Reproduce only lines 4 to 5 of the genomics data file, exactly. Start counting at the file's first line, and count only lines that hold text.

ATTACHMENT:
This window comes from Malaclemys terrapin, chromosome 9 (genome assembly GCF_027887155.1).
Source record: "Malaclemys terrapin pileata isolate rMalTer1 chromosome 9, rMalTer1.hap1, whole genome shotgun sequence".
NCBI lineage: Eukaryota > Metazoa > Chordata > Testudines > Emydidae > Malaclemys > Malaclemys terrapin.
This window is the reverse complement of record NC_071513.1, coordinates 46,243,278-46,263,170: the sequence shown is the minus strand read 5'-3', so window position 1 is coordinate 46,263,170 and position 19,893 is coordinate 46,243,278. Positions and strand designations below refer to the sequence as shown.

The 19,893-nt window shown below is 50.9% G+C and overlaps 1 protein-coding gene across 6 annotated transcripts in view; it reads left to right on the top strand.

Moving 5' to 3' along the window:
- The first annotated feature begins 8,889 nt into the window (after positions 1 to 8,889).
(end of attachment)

This window is the reverse complement of record NC_071513.1, coordinates 46,243,278-46,263,170: the sequence shown is the minus strand read 5'-3', so window position 1 is coordinate 46,263,170 and position 19,893 is coordinate 46,243,278. Positions and strand designations below refer to the sequence as shown.

The 19,893-nt window shown below is 50.9% G+C and overlaps 1 protein-coding gene across 6 annotated transcripts in view; it reads left to right on the top strand.